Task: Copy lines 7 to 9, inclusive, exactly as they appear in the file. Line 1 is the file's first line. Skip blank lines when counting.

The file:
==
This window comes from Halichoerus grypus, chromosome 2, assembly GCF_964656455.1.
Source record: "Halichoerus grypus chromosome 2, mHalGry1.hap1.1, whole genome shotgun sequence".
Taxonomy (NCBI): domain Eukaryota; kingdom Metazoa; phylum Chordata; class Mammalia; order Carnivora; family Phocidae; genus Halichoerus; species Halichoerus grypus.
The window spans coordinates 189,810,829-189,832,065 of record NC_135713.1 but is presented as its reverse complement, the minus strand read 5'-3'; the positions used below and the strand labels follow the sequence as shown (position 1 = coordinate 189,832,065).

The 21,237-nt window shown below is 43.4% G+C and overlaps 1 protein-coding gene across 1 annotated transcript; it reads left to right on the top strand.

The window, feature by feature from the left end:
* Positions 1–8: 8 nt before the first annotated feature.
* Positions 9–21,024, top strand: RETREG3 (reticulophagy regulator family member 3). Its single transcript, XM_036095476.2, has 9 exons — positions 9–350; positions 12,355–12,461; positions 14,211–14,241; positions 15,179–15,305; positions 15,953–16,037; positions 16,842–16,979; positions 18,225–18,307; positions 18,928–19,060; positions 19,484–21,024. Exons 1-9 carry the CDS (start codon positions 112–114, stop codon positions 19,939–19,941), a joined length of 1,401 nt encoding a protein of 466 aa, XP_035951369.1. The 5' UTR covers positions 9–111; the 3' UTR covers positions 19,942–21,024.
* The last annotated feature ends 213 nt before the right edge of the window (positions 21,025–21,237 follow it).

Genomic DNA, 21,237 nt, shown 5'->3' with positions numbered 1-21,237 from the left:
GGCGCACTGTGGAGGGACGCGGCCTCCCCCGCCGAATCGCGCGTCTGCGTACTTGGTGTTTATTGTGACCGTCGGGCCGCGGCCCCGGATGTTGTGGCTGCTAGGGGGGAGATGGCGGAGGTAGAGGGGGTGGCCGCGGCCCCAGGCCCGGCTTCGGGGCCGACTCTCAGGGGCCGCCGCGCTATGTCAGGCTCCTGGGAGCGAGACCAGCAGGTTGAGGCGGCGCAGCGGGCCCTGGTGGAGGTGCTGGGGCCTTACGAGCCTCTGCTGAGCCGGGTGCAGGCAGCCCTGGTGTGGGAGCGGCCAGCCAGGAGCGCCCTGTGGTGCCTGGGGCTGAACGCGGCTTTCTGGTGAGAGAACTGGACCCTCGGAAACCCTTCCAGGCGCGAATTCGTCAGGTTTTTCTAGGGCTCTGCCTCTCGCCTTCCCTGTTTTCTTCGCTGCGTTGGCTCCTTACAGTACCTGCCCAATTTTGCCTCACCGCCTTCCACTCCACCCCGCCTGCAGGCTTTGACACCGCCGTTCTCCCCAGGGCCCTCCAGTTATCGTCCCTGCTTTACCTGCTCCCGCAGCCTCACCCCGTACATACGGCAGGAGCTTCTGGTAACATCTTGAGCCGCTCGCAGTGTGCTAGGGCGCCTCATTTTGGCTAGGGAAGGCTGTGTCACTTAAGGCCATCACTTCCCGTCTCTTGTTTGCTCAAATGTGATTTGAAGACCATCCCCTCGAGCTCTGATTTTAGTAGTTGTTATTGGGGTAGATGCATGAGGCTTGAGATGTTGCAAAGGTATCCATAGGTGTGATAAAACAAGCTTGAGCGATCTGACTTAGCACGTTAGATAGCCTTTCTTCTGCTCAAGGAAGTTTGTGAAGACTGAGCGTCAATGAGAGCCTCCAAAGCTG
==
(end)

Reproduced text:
* Positions 1–8: 8 nt before the first annotated feature.
* Positions 9–21,024, top strand: RETREG3 (reticulophagy regulator family member 3). Its single transcript, XM_036095476.2, has 9 exons — positions 9–350; positions 12,355–12,461; positions 14,211–14,241; positions 15,179–15,305; positions 15,953–16,037; positions 16,842–16,979; positions 18,225–18,307; positions 18,928–19,060; positions 19,484–21,024. Exons 1-9 carry the CDS (start codon positions 112–114, stop codon positions 19,939–19,941), a joined length of 1,401 nt encoding a protein of 466 aa, XP_035951369.1. The 5' UTR covers positions 9–111; the 3' UTR covers positions 19,942–21,024.
* The last annotated feature ends 213 nt before the right edge of the window (positions 21,025–21,237 follow it).